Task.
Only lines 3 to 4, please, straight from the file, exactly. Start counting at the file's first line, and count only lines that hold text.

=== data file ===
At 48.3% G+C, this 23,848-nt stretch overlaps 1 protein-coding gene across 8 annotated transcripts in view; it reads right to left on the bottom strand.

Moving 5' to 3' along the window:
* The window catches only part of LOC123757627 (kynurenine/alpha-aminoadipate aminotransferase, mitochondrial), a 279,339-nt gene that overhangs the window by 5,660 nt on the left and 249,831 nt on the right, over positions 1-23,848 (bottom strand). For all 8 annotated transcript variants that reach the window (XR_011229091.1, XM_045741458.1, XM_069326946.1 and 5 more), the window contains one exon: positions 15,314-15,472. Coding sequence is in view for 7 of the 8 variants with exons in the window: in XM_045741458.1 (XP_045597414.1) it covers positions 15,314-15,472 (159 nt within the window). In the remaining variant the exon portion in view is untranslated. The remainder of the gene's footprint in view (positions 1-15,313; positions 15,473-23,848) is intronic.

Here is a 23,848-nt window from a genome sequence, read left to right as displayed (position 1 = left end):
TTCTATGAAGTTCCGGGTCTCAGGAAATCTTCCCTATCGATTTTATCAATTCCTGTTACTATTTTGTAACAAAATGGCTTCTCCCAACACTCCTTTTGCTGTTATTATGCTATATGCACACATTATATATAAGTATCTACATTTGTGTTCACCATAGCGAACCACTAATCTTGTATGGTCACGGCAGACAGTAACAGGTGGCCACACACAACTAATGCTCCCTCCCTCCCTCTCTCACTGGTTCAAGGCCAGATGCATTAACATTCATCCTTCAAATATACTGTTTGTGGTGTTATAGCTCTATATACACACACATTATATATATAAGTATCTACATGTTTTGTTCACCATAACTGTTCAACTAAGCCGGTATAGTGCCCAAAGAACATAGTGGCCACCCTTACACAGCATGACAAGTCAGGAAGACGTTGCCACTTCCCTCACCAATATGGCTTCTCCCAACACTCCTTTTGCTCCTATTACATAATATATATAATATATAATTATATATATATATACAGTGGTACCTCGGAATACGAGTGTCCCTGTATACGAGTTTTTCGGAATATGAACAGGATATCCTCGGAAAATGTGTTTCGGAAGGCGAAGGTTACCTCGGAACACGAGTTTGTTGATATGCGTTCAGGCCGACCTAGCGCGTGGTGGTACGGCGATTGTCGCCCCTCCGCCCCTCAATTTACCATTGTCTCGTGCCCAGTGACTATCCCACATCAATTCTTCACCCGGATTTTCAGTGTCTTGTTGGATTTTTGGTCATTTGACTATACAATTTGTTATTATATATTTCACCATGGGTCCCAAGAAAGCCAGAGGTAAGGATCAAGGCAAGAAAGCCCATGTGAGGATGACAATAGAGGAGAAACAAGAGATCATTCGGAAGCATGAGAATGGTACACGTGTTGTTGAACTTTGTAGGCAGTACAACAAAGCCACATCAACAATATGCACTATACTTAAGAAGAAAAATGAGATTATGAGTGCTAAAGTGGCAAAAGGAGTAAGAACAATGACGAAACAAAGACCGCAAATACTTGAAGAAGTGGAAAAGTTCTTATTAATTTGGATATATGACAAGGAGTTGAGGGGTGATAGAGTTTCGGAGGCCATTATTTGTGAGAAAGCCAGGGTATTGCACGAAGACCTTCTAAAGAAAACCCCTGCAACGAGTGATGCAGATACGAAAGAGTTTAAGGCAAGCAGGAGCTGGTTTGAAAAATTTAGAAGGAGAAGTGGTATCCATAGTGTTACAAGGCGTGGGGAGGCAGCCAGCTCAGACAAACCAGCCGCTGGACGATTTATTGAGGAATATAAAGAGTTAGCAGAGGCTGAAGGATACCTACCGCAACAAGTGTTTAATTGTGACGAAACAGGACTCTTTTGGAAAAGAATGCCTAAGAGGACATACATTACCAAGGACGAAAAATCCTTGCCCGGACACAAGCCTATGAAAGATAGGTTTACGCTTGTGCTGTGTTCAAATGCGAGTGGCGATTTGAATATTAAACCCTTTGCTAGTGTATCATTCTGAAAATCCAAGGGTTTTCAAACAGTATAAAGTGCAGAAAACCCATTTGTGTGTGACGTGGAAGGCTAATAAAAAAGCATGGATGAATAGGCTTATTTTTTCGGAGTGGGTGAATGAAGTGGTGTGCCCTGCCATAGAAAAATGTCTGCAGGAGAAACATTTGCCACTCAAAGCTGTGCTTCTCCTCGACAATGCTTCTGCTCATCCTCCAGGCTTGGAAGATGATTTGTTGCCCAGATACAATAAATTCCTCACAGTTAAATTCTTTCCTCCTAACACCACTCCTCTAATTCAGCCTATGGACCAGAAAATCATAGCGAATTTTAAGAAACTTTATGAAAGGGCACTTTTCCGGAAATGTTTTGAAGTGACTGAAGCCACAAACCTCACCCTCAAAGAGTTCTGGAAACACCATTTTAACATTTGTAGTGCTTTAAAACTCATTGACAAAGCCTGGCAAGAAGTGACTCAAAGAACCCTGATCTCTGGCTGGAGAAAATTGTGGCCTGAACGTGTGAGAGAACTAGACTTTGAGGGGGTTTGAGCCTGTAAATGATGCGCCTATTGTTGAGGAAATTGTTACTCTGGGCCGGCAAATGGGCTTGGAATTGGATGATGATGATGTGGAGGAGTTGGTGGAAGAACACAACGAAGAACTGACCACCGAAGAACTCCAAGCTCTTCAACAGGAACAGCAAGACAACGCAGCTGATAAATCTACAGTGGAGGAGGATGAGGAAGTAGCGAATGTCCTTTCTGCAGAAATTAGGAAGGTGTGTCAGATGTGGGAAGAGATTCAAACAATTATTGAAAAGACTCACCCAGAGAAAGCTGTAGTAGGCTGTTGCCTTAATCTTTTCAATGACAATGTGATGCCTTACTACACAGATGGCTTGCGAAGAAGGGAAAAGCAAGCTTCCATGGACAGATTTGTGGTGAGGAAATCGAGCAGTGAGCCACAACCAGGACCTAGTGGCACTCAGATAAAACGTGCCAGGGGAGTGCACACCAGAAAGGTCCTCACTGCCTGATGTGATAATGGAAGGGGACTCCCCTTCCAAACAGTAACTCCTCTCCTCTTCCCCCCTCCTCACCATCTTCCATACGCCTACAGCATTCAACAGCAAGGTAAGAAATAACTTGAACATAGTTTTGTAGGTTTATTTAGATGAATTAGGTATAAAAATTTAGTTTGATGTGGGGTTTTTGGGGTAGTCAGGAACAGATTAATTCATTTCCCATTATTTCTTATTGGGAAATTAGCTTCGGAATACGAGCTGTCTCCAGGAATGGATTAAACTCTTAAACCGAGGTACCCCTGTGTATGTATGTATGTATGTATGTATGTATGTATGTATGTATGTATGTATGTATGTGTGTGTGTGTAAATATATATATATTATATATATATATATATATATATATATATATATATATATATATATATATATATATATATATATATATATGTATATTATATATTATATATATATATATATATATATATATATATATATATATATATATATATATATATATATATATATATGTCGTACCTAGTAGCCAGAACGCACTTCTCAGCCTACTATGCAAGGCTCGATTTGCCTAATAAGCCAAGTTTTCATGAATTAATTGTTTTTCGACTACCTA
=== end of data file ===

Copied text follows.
* The window catches only part of LOC123757627 (kynurenine/alpha-aminoadipate aminotransferase, mitochondrial), a 279,339-nt gene that overhangs the window by 5,660 nt on the left and 249,831 nt on the right, over positions 1-23,848 (bottom strand). For all 8 annotated transcript variants that reach the window (XR_011229091.1, XM_045741458.1, XM_069326946.1 and 5 more), the window contains one exon: positions 15,314-15,472. Coding sequence is in view for 7 of the 8 variants with exons in the window: in XM_045741458.1 (XP_045597414.1) it covers positions 15,314-15,472 (159 nt within the window). In the remaining variant the exon portion in view is untranslated. The remainder of the gene's footprint in view (positions 1-15,313; positions 15,473-23,848) is intronic.

Here is a 23,848-nt window from a genome sequence, read left to right as displayed (position 1 = left end):